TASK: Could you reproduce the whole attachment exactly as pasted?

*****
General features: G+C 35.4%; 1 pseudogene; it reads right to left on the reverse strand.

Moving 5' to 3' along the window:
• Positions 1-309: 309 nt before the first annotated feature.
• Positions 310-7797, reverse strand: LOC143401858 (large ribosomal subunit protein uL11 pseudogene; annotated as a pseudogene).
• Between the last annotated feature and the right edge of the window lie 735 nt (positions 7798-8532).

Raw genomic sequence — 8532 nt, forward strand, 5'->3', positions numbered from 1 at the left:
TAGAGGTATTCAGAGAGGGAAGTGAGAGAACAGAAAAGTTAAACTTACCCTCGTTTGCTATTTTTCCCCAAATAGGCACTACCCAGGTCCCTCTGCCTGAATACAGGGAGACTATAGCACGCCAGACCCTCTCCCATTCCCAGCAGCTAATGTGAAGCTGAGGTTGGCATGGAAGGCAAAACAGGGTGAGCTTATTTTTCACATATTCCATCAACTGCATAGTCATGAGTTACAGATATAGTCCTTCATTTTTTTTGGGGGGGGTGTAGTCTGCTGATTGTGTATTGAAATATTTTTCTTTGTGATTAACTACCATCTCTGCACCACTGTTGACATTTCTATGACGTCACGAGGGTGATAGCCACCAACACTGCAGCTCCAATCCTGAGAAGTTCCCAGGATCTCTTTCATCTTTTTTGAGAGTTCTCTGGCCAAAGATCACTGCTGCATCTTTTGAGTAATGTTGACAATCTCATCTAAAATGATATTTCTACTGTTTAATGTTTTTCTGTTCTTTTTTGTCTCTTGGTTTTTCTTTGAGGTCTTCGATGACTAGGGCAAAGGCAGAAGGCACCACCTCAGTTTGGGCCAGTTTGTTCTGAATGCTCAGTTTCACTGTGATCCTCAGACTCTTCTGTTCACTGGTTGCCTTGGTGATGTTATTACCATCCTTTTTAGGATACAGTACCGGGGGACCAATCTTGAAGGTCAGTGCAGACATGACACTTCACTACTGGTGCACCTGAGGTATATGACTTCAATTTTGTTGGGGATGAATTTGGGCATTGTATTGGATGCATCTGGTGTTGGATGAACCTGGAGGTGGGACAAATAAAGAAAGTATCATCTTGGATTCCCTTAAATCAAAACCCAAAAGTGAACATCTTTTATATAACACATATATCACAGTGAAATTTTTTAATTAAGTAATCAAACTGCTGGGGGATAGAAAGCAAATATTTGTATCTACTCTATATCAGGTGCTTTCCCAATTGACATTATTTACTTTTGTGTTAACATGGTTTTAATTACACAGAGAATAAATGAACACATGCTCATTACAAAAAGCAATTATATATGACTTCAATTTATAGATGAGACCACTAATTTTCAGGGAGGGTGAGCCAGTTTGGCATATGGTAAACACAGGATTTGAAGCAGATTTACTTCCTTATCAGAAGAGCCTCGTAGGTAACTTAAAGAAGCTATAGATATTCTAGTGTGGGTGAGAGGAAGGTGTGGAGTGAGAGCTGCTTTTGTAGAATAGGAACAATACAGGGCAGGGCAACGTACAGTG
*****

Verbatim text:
General features: G+C 35.4%; 1 pseudogene; it reads right to left on the reverse strand.

Moving 5' to 3' along the window:
• Positions 1-309: 309 nt before the first annotated feature.
• Positions 310-7797, reverse strand: LOC143401858 (large ribosomal subunit protein uL11 pseudogene; annotated as a pseudogene).
• Between the last annotated feature and the right edge of the window lie 735 nt (positions 7798-8532).

Raw genomic sequence — 8532 nt, forward strand, 5'->3', positions numbered from 1 at the left:
TAGAGGTATTCAGAGAGGGAAGTGAGAGAACAGAAAAGTTAAACTTACCCTCGTTTGCTATTTTTCCCCAAATAGGCACTACCCAGGTCCCTCTGCCTGAATACAGGGAGACTATAGCACGCCAGACCCTCTCCCATTCCCAGCAGCTAATGTGAAGCTGAGGTTGGCATGGAAGGCAAAACAGGGTGAGCTTATTTTTCACATATTCCATCAACTGCATAGTCATGAGTTACAGATATAGTCCTTCATTTTTTTTGGGGGGGGTGTAGTCTGCTGATTGTGTATTGAAATATTTTTCTTTGTGATTAACTACCATCTCTGCACCACTGTTGACATTTCTATGACGTCACGAGGGTGATAGCCACCAACACTGCAGCTCCAATCCTGAGAAGTTCCCAGGATCTCTTTCATCTTTTTTGAGAGTTCTCTGGCCAAAGATCACTGCTGCATCTTTTGAGTAATGTTGACAATCTCATCTAAAATGATATTTCTACTGTTTAATGTTTTTCTGTTCTTTTTTGTCTCTTGGTTTTTCTTTGAGGTCTTCGATGACTAGGGCAAAGGCAGAAGGCACCACCTCAGTTTGGGCCAGTTTGTTCTGAATGCTCAGTTTCACTGTGATCCTCAGACTCTTCTGTTCACTGGTTGCCTTGGTGATGTTATTACCATCCTTTTTAGGATACAGTACCGGGGGACCAATCTTGAAGGTCAGTGCAGACATGACACTTCACTACTGGTGCACCTGAGGTATATGACTTCAATTTTGTTGGGGATGAATTTGGGCATTGTATTGGATGCATCTGGTGTTGGATGAACCTGGAGGTGGGACAAATAAAGAAAGTATCATCTTGGATTCCCTTAAATCAAAACCCAAAAGTGAACATCTTTTATATAACACATATATCACAGTGAAATTTTTTAATTAAGTAATCAAACTGCTGGGGGATAGAAAGCAAATATTTGTATCTACTCTATATCAGGTGCTTTCCCAATTGACATTATTTACTTTTGTGTTAACATGGTTTTAATTACACAGAGAATAAATGAACACATGCTCATTACAAAAAGCAATTATATATGACTTCAATTTATAGATGAGACCACTAATTTTCAGGGAGGGTGAGCCAGTTTGGCATATGGTAAACACAGGATTTGAAGCAGATTTACTTCCTTATCAGAAGAGCCTCGTAGGTAACTTAAAGAAGCTATAGATATTCTAGTGTGGGTGAGAGGAAGGTGTGGAGTGAGAGCTGCTTTTGTAGAATAGGAACAATACAGGGCAGGGCAACGTACAGTG